Can You Depend on the Educational System to Deliver “Usable” Talent?

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By now you have all heard the gloom and doom surrounding the current talent shortage plaguing the economy, especially as it relates to high skilled and manufacturing jobs.  While that may be true in very specific localized geographies, a recent report from Boston Consulting Group offers intriguing insights that apply beyond just manufacturing.  Availability of the right talent at the right time (Competency Based Talent Management-CBTM or Talent Supply Chain Management-TSCM, take your pick) have been and will continue to be a major competitive differentiator for your company.  However, depending on the educational system to be your supplier of talent is highly risky.  Having worked on this issue for almost 2 decades gives me some license to opine.

“The real problem”, according to BCG, “is that companies have become too passive in recruiting and developing skilled workers…Companies are not doing enough…have scaled back in house training….retirement of aging workers…companies must do much more to identify, recruit, train and employ are all points that apply to every other sector, not just manufacturing.

I have spent lots of time with senior executives who bemoan the fact that while they recruit from very good schools, they are still not getting “usable” talent and it takes 12- 18 months to start getting net value.  I’ve talked to the Deans of many educational institutions who, even when a few acknowledge the issue, don’t really see it as “their” problem – yet!!  This is why many, many large organizations have started setting up in-house ”schools” and “universities” to ensure a steady supply chain of talent.  This is why many organizations put new recruits through internal “finishing” schools to make them far more productive and usable a lot faster.  We know because we have worked on a number of these initiatives for clients.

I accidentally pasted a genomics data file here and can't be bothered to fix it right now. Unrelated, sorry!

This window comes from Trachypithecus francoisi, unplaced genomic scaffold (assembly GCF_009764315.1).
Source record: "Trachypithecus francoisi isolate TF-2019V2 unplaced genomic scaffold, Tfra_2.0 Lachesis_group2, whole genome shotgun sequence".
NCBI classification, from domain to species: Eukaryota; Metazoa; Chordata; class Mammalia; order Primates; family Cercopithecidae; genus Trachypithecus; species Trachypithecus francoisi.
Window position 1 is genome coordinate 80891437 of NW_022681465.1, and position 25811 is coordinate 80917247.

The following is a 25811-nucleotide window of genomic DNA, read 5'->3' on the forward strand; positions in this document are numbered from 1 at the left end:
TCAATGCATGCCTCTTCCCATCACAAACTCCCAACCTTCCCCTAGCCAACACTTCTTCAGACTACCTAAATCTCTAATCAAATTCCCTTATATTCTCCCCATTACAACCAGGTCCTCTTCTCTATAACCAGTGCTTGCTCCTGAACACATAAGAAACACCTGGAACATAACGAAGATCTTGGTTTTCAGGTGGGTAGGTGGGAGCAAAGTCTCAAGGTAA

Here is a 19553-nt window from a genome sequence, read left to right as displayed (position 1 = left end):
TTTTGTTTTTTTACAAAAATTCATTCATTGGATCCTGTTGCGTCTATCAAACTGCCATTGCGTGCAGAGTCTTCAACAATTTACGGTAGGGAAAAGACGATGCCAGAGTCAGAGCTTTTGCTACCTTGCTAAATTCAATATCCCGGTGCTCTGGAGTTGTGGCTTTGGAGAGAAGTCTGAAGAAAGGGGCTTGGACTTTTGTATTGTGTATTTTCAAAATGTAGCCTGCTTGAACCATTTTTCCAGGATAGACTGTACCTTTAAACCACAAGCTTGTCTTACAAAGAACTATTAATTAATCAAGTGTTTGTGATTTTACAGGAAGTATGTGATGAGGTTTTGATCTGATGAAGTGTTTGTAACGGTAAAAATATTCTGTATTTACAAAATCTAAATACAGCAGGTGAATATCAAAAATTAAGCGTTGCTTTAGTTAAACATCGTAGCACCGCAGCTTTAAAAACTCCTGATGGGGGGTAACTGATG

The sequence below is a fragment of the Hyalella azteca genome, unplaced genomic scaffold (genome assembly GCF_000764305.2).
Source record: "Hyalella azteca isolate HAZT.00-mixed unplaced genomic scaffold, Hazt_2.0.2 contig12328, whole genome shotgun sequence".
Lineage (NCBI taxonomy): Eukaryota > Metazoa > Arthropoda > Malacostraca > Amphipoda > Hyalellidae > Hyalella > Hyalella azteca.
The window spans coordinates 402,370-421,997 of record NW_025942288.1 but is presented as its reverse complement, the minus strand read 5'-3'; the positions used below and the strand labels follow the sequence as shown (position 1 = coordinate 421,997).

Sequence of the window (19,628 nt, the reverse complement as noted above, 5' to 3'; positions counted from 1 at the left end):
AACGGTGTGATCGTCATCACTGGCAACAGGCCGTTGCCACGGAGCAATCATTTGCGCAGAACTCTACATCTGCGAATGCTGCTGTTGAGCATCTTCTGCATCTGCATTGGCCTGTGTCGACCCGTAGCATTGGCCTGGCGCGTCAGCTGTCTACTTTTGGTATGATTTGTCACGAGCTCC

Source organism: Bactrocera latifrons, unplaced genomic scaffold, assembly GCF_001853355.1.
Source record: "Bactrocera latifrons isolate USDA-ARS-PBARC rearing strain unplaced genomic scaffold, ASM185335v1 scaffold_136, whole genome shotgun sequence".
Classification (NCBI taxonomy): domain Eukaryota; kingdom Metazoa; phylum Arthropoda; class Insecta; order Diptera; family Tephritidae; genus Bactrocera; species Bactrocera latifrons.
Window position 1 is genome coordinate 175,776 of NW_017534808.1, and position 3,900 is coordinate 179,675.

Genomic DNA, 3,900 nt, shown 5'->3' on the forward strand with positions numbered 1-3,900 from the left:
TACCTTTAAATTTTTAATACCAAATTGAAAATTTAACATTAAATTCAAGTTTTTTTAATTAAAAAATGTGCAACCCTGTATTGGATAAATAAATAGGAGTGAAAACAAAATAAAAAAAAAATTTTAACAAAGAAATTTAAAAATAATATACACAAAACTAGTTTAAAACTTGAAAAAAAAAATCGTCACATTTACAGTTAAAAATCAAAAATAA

The report goes on-“Investment by the public and private sectors in skills development needs to increase and accelerate (emphasis mine).  Companies can meet many of their needs on their own through more aggressive recruiting and training”.  It is clear that most aggressive and progressive companies have realized that they must develop their own talent pool.  Unfortunately, training budgets are still the first line item sacrificed during budget wars.  This dichotomy is significantly increasing the Talent Supply Chain risk and that risk cannot be mitigated by the educational system.  And the long lead time on the Talent Supply Chain makes that risk even harder to mitigate – Talent Development takes time.

The other larger issue (to be discussed another day) is that almost all of the current efforts, whether in the educational system or the private “schools” and “universities” are all geared to the acquisition of new skills and behaviors – and the mere acquisition process is a net cost to the corporation and no value at all.  In addition, mere acquisition has a very short shelf life in terms of retention.  Acquisition is what every training program focuses on.  Application of new skills and behaviors leads to value creation for the organization – it’s the payback or the return on the training investment.  Application leads to Competency Development – and competencies have a much, much longer shelf life.

So where are you in your personal competency development?  What about your team?  Your functional organization?  Are you focused on Talent Development as a competitive differentiator?  Have you launched your own “school” or “university” or are you depending on the current educational system to manage your Talent Supply Chain?

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Dalip Raheja is President and CEO of The Mpower Group (TMG). Dalip has over 30 years of experience managing large organizations and change initiatives. He has worked across the spectrums of supply chain management, strategic sourcing, and management consulting.


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